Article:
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The Paper Christmas Tree
Lou Womack - A CZBrat
December 1988

My most memorable Christmas was the one I spent with my thirty year old son Bob at UCLA Medical Center in 1987.  On December 11th, Bob received  a devastating report, the leukemia had returned ... he was out of remission.

A question arose in my mind, "Christmas in the hospital, how could that be?"  I remember how I wandered aimlessly for hours through the stores in Westwood Village trying to find a way to celebrate Christmas.  His room by now was in "isolation" because the chemotherapy had lowered his immune system and his body would be unable to fight off any germs.

Uncontrollable tears flooded my eyes as I saw Christmas trees and heard carols as I wandered in and out of each shop.  I wondered how on earth I could bring Christmas to my son lying in a hospital bed, hooked up to IV machines.  Anxious thoughts raced through my mind, "A tree would shed too much and the glass ornaments might break.   Bob would cut his foot on the glass because he did go barefoot in his room at times."

As I cried out to the Lord an idea came to mind in the midst of all the confusion. ... a paper Christmas tree like the one my students had made in my classroom.  I would have all the doctors, nurses and family members let me trace their handprint, sign it and cut it out.  Then I would glue each handprint upon a piece of oaktag until I had made a complete triangular designed tree ... hand upon hand.

When I came back to Bob's room, Bob inquired about all of the gift wrapping paper and the piece of oaktag.  I stated in a very confident voice, "We are going to make a Christmas tree!"  I placed Bob's hand on the shiny green wrapping paper and said, "Let me trace your hand."   As I traced it I thought, "Now his hand will go on the very top of the tree."  After  writing his name on the print I glued it on top.  Next I traced my hand and glued it underneath Bob's and wrote "Mom".  His wife, Noreen flew over from Phoenix that weekend.  She traced hers, but then stopped before putting it upon the paper tree. As she reached for a container of gold glitter I noticed that she was applying a wide band of glue on the ring finger of her traced hand and then she took the tree down and did the same to Bob's handprint.  They were newlyweds in October and this would be Bob's reminder when Noreen could not be with him during the weekdays because of her job at an insurance company in Phoenix.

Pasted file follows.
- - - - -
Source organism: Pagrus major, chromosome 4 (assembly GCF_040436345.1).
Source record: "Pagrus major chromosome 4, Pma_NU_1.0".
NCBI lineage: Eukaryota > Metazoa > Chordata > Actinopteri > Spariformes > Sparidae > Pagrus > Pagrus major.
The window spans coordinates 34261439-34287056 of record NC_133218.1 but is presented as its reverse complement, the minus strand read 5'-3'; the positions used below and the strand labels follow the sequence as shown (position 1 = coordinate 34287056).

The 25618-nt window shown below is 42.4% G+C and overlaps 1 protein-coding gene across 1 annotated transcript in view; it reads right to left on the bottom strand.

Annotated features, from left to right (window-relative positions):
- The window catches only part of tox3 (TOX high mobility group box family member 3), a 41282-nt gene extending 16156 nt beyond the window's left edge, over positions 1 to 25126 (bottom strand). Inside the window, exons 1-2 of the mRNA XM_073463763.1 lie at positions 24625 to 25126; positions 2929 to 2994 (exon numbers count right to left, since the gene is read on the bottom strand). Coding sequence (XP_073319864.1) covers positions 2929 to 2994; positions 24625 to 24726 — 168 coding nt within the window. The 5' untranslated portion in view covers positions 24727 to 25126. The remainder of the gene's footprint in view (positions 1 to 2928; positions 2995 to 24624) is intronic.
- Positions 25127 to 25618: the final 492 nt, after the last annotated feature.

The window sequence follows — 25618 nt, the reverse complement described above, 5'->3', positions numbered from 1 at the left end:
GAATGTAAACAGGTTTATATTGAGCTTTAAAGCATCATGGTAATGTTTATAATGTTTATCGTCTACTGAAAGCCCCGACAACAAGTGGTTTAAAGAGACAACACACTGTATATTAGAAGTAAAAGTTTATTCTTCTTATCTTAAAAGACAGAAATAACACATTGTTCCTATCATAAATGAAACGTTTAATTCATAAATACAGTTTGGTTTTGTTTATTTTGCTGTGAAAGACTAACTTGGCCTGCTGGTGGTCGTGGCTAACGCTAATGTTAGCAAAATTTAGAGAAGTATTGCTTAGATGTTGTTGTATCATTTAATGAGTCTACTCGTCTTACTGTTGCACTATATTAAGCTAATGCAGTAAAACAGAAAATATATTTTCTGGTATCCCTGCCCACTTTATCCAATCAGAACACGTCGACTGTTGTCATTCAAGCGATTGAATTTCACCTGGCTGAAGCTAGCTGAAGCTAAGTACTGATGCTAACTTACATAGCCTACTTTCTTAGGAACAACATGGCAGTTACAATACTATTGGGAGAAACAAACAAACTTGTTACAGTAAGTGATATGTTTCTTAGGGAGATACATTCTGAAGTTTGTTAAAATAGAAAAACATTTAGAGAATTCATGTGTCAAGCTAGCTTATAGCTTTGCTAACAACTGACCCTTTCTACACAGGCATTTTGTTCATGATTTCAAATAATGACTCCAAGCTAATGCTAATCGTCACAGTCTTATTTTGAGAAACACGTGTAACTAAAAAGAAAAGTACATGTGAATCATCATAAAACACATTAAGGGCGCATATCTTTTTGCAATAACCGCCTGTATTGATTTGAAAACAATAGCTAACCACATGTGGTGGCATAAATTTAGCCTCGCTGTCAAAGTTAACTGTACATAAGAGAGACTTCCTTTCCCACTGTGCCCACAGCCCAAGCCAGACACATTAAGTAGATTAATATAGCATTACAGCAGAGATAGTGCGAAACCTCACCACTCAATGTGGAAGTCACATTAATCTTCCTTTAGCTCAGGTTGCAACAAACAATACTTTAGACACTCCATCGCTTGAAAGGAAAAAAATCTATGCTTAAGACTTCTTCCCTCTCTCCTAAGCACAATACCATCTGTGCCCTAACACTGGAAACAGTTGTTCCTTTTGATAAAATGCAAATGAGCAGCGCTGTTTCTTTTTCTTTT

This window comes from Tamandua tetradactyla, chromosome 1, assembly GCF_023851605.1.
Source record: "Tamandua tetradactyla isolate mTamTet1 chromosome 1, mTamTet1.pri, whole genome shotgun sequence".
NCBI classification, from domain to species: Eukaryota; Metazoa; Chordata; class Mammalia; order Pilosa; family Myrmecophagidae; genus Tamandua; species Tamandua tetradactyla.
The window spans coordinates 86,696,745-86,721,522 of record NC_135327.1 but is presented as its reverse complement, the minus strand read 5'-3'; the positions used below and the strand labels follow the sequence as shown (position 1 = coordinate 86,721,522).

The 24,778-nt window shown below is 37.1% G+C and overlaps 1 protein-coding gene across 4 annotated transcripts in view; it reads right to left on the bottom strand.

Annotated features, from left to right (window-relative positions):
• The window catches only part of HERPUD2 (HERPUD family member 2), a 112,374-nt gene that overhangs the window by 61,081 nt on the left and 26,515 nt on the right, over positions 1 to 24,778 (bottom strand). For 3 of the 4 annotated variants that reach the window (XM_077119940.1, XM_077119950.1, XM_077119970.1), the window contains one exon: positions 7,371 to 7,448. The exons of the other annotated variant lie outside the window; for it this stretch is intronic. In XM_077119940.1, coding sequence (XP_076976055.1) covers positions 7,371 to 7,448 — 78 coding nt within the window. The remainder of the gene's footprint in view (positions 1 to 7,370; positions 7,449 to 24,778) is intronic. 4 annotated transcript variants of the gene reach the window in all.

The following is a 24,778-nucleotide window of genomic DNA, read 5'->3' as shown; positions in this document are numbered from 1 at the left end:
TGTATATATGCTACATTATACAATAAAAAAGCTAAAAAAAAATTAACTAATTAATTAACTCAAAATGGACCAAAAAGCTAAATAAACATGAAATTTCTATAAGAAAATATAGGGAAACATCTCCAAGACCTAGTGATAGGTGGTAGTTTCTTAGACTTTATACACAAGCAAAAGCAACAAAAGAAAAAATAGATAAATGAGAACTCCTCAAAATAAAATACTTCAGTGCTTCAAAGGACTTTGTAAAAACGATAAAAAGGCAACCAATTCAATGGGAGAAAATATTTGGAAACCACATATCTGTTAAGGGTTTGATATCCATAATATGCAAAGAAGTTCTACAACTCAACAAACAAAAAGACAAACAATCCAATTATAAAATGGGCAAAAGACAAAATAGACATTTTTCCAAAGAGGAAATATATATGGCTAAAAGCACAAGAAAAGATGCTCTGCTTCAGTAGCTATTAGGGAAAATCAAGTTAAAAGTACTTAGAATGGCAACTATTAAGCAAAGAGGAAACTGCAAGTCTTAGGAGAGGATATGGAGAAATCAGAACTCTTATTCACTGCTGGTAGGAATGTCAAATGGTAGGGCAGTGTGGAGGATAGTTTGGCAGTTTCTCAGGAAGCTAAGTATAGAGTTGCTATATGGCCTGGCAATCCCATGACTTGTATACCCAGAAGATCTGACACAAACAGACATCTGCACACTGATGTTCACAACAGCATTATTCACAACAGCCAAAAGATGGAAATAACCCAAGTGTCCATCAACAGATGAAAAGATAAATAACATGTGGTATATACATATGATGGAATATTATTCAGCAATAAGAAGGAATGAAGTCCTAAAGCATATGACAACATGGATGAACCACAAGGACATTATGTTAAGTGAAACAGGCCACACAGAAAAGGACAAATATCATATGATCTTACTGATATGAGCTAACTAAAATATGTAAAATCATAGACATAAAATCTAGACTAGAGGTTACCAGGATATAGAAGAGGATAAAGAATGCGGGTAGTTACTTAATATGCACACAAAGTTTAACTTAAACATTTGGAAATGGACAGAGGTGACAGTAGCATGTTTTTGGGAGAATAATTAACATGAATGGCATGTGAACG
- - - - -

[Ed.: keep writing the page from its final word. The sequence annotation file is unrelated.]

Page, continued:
The tree began to take shape as many family members, friends, doctors and nurses visited with Bob in his hospital room.   It was only a paper Christmas tree but the hands that fashioned it were the tender hands of those people who spent their lives  for Bob on a day and night vigil.   Upon the final completion of the tree, I noticed the excitement in Bob's eyes.   I don't think he fully understood how many people were involved in loving and caring for him.

I know in my heart that our Christmas at the hospital was the one my son and I cherished more than any other because it was Bob's last one. Not even the "walls of isolation" could dispel that precious Spirit of Christmas that reigned in a tiny hospital room ... I have often wondered, "Are there any Christmas trees in heaven?"

December 5, 1999

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